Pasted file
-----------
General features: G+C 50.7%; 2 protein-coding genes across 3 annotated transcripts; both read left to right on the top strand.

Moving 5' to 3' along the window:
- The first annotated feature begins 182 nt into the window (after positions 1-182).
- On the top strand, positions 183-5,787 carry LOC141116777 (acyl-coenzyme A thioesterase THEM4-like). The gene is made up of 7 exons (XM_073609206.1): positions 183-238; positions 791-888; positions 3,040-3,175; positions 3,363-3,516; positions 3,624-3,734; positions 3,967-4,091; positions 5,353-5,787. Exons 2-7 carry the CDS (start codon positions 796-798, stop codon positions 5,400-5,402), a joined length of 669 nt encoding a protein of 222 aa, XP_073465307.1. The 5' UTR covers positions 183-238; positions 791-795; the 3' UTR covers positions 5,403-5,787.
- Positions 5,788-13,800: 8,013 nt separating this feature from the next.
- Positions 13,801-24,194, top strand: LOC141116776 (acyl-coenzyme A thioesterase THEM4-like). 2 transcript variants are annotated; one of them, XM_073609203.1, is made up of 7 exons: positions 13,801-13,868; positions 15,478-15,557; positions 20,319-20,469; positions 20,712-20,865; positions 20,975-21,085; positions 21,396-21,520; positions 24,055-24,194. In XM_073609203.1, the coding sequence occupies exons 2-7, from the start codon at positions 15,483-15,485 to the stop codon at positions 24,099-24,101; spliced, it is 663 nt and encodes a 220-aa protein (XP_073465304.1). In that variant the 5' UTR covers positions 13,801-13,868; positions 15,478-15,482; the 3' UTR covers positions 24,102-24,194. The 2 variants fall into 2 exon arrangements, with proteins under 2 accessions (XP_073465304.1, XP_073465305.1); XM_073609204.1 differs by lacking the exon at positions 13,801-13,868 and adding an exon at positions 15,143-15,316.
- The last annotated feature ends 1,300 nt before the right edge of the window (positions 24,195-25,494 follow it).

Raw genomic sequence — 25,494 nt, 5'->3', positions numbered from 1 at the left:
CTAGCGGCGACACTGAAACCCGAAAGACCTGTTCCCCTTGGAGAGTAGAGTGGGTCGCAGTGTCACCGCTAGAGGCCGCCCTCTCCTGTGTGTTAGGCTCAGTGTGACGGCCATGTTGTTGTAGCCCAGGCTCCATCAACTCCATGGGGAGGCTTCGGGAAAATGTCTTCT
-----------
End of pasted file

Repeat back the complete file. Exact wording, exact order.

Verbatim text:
General features: G+C 50.7%; 2 protein-coding genes across 3 annotated transcripts; both read left to right on the top strand.

Moving 5' to 3' along the window:
- The first annotated feature begins 182 nt into the window (after positions 1-182).
- On the top strand, positions 183-5,787 carry LOC141116777 (acyl-coenzyme A thioesterase THEM4-like). The gene is made up of 7 exons (XM_073609206.1): positions 183-238; positions 791-888; positions 3,040-3,175; positions 3,363-3,516; positions 3,624-3,734; positions 3,967-4,091; positions 5,353-5,787. Exons 2-7 carry the CDS (start codon positions 796-798, stop codon positions 5,400-5,402), a joined length of 669 nt encoding a protein of 222 aa, XP_073465307.1. The 5' UTR covers positions 183-238; positions 791-795; the 3' UTR covers positions 5,403-5,787.
- Positions 5,788-13,800: 8,013 nt separating this feature from the next.
- Positions 13,801-24,194, top strand: LOC141116776 (acyl-coenzyme A thioesterase THEM4-like). 2 transcript variants are annotated; one of them, XM_073609203.1, is made up of 7 exons: positions 13,801-13,868; positions 15,478-15,557; positions 20,319-20,469; positions 20,712-20,865; positions 20,975-21,085; positions 21,396-21,520; positions 24,055-24,194. In XM_073609203.1, the coding sequence occupies exons 2-7, from the start codon at positions 15,483-15,485 to the stop codon at positions 24,099-24,101; spliced, it is 663 nt and encodes a 220-aa protein (XP_073465304.1). In that variant the 5' UTR covers positions 13,801-13,868; positions 15,478-15,482; the 3' UTR covers positions 24,102-24,194. The 2 variants fall into 2 exon arrangements, with proteins under 2 accessions (XP_073465304.1, XP_073465305.1); XM_073609204.1 differs by lacking the exon at positions 13,801-13,868 and adding an exon at positions 15,143-15,316.
- The last annotated feature ends 1,300 nt before the right edge of the window (positions 24,195-25,494 follow it).

Raw genomic sequence — 25,494 nt, 5'->3', positions numbered from 1 at the left:
CTAGCGGCGACACTGAAACCCGAAAGACCTGTTCCCCTTGGAGAGTAGAGTGGGTCGCAGTGTCACCGCTAGAGGCCGCCCTCTCCTGTGTGTTAGGCTCAGTGTGACGGCCATGTTGTTGTAGCCCAGGCTCCATCAACTCCATGGGGAGGCTTCGGGAAAATGTCTTCT